A bakery business is like any other business in that it is extremely important to know your numbers. Being aware of your profits and losses is what distinguishes your business from a hobby. Many pastry producers have no idea how important bookkeeping is. Similar to measuring ingredients for a cake, what is measured can continuously be improved. Chances are, your special recipe for cakes has improved and what encouraged you to start a business in the first place. However, at the end of the day, it is still business and your pastries must be accounted for. If you’re looking to grow and expand your bakery business in any way, you must measure it. Otherwise, why go into business, right?
Bookkeeping should be done frequently and regularly. You could choose to use a simple excel spreadsheet that costs nothing or buy bookkeeping software that will add to your overhead expenses. Is it worth it? Probably, but you must decide if you have it in your budget to do. The first step to getting started is getting started!
Take action now, as in, today. Make a schedule on your calendar to remind you when you will revisit your books and get caught up. Decide how long it will take you and commit to having it completed in a specified period of time. Next, schedule a regular appointment with yourself to regularly revisit your bookkeeping. Whether you carve out time daily, weekly, or monthly, you’ve made it a priority to stay on top of your accounting for a bakery business. However, you must stay up to date at least monthly.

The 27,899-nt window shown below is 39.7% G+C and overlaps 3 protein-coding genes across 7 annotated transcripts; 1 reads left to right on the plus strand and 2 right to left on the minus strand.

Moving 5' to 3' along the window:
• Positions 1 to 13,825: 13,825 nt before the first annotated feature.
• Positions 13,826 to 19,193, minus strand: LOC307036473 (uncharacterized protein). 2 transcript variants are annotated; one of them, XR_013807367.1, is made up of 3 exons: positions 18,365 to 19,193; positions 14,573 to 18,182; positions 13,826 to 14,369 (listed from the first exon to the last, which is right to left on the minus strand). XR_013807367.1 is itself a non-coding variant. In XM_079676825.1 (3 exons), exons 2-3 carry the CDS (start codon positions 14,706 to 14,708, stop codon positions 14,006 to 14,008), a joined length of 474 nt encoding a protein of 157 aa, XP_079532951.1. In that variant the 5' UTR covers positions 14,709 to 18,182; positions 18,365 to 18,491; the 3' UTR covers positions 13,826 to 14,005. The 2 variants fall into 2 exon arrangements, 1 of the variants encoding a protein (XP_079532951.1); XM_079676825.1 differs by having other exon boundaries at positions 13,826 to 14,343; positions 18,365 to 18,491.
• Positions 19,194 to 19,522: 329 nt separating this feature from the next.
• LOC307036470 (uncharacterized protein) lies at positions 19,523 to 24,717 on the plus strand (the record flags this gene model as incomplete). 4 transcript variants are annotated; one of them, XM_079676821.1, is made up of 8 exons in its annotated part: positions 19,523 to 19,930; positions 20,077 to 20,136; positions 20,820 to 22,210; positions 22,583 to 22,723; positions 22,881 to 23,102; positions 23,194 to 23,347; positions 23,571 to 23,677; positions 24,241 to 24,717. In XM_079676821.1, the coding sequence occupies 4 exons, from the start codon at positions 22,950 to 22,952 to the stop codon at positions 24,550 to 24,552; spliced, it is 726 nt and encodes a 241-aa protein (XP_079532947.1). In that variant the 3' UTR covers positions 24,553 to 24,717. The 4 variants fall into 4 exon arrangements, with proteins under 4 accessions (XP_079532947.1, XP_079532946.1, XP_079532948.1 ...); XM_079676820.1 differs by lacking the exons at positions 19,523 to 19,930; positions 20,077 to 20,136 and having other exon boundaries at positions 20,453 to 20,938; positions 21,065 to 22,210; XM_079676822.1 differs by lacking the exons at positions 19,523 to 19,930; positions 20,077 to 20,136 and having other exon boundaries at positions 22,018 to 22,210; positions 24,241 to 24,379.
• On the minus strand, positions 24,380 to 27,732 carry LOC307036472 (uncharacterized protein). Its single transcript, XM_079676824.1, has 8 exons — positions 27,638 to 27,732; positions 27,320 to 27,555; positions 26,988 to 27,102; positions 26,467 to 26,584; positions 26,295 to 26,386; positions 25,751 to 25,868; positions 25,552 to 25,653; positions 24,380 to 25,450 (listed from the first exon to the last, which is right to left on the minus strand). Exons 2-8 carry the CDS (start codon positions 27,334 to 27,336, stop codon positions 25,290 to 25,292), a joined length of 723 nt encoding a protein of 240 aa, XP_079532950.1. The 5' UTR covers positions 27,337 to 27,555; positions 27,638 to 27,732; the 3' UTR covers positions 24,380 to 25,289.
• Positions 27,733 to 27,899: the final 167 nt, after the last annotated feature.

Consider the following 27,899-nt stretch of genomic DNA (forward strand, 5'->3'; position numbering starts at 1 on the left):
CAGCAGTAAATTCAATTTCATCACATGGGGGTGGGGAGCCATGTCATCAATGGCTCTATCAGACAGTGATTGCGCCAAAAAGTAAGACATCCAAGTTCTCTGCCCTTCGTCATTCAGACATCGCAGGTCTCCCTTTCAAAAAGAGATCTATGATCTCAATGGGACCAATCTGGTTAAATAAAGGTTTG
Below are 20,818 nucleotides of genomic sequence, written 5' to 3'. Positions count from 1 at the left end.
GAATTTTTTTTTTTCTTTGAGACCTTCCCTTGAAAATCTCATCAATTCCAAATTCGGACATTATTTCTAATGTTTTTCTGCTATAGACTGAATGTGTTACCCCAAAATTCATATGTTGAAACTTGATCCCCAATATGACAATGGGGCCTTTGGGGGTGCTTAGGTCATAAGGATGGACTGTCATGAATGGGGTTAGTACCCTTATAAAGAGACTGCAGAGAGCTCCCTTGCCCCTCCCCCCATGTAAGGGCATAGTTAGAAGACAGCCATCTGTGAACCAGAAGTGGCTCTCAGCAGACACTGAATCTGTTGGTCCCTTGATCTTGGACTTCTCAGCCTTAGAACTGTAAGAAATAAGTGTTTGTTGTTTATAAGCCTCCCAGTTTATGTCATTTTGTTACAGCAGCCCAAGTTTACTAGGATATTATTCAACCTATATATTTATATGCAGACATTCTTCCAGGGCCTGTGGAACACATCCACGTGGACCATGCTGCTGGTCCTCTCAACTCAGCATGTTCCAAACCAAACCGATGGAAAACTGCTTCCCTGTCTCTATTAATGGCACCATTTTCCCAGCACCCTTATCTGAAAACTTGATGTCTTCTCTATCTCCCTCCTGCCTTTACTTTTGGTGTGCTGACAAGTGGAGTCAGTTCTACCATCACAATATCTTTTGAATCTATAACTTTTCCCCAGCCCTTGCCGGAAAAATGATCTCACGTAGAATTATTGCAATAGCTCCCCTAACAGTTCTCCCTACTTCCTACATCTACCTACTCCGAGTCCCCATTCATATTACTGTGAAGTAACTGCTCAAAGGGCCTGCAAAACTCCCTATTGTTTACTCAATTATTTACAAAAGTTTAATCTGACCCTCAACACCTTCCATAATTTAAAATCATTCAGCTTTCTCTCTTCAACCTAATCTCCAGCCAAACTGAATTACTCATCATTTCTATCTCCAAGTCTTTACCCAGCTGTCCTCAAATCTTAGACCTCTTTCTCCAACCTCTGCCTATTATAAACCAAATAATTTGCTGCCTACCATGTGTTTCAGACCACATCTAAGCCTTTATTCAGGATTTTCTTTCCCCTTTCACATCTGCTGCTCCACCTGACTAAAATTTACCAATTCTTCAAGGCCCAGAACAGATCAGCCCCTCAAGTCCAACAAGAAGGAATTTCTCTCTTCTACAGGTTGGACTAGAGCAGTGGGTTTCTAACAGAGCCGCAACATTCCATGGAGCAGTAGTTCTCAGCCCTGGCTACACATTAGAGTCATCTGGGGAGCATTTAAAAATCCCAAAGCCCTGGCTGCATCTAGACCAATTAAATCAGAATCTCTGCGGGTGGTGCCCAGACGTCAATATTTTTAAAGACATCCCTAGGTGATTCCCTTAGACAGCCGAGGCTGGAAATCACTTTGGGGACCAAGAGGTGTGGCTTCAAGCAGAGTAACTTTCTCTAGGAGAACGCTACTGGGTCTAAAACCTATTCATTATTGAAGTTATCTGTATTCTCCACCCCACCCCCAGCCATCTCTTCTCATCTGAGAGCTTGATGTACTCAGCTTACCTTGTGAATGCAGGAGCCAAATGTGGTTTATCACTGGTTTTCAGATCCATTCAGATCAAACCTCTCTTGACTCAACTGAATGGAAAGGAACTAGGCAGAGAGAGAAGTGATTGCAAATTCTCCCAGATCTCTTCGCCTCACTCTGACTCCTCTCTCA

Get organized for accounting for bakery business
The basic chart of accounts includes business assets, liability, and equities. For bakery businesses, assets are defined as the baked goods, machinery, equipment, furniture, and other items you own. Bakery revenues are categorized by the receipts for baked goods. You should have your bakery supervisor tally and balance out the register daily to ensure accurate sales. Bakery expenses include rent, ingredients, utilities, insurance, and vehicle and fuel expenses for deliveries and salaries.
Small bakeries typically struggle with bookkeeping for product costs and accounting for employees. Product costs are associated with all the baked goods you sell to customers. Therefore, the costs of goods sold include direct labor, materials and overhead involved in your baking process. Direct materials include raw materials like sugar and flour. The direct labor costs are those associated with the salaries and benefits of the employees. Overhead is the portion of the manager’s salary but is also rent and utilities.
Employees should be accounted for through income tax, Social Security, Medicare, unemployment taxes, and state income tax. If you chose to use accounting software, there will be a built-in payroll module feature that will calculate this for you. Whatever method you chose, be careful with Uncle Sam.
Types of accounting for bakery business
There are different methods of accounting for a bakery business but no matter which one you chose, you must know your numbers. Choosing a cash basis of accounting suggest that income and expenses aren’t recorded until they have been received or paid. This is clarified and supported by the IRS. The drawback of this method is that it is not always an accurate representation of where your bakery stands. It can complicate inventory. The accrual method allows bakeries to record income and expenses when they are earned or incurred, regardless of when they are received or paid. This method requires that you record the sale even if you are not paid on it for another month. It provides a more accurate representation of where your business stands.
One of the most critical elements of operating your bakery business is the accounting. We can’t stress enough the importance of knowing your numbers and understanding your revenue streams and business expenses. If you want to see more articles like this one go check out our website.